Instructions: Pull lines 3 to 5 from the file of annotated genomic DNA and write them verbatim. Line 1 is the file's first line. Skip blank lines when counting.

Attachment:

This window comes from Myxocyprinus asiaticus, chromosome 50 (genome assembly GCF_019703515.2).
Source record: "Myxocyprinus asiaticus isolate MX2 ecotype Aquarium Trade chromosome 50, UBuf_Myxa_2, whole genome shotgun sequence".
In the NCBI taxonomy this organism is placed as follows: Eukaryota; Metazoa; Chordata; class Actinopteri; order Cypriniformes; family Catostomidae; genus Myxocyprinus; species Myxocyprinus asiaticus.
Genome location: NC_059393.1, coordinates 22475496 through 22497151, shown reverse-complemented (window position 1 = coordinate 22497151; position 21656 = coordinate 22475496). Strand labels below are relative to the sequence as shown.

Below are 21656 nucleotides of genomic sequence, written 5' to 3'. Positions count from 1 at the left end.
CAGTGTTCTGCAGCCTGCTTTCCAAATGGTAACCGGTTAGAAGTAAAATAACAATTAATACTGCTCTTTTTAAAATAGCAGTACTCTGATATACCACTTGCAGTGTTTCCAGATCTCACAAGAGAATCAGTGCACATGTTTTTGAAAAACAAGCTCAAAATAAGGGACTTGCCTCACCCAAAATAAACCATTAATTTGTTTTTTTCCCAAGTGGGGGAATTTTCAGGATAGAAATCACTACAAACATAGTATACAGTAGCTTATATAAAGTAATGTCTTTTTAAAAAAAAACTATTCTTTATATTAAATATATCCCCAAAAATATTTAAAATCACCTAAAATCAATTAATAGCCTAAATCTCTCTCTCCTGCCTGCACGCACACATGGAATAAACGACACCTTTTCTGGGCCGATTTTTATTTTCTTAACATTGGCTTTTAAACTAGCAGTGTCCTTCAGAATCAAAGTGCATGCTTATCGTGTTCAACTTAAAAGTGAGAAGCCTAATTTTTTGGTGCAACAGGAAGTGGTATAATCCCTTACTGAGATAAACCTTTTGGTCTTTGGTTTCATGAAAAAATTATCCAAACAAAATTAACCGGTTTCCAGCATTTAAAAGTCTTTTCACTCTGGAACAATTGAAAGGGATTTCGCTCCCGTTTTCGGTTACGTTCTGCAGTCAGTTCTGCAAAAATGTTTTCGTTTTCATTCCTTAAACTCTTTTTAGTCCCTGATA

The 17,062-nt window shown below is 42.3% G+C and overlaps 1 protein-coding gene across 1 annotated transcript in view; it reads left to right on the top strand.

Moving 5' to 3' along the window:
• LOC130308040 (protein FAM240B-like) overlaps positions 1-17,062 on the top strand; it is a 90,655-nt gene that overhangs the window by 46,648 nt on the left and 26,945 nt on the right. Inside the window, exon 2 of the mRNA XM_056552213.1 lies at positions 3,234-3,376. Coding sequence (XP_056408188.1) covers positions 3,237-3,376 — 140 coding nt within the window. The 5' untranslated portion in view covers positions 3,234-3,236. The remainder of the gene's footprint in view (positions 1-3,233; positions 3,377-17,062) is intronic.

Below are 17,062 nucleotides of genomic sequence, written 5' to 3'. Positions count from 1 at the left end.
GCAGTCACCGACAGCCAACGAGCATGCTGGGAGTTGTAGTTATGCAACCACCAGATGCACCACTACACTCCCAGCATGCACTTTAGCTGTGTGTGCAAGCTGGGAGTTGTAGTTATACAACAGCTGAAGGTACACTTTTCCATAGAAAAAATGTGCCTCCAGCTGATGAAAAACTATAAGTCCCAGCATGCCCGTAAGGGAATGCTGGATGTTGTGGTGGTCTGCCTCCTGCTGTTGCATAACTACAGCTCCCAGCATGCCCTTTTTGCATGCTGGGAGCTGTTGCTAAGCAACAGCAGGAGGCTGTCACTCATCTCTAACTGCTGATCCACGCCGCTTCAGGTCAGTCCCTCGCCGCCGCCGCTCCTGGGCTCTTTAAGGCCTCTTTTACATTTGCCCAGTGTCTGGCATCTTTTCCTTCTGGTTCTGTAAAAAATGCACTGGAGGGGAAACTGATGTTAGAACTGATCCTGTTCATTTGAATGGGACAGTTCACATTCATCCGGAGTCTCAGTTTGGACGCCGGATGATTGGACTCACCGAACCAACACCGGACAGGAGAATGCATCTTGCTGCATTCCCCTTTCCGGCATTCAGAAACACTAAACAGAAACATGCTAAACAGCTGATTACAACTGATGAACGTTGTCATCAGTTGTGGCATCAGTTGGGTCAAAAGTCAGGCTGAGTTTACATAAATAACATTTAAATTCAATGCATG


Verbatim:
In the NCBI taxonomy this organism is placed as follows: Eukaryota; Metazoa; Chordata; class Actinopteri; order Cypriniformes; family Catostomidae; genus Myxocyprinus; species Myxocyprinus asiaticus.
Genome location: NC_059393.1, coordinates 22475496 through 22497151, shown reverse-complemented (window position 1 = coordinate 22497151; position 21656 = coordinate 22475496). Strand labels below are relative to the sequence as shown.

Below are 21656 nucleotides of genomic sequence, written 5' to 3'. Positions count from 1 at the left end.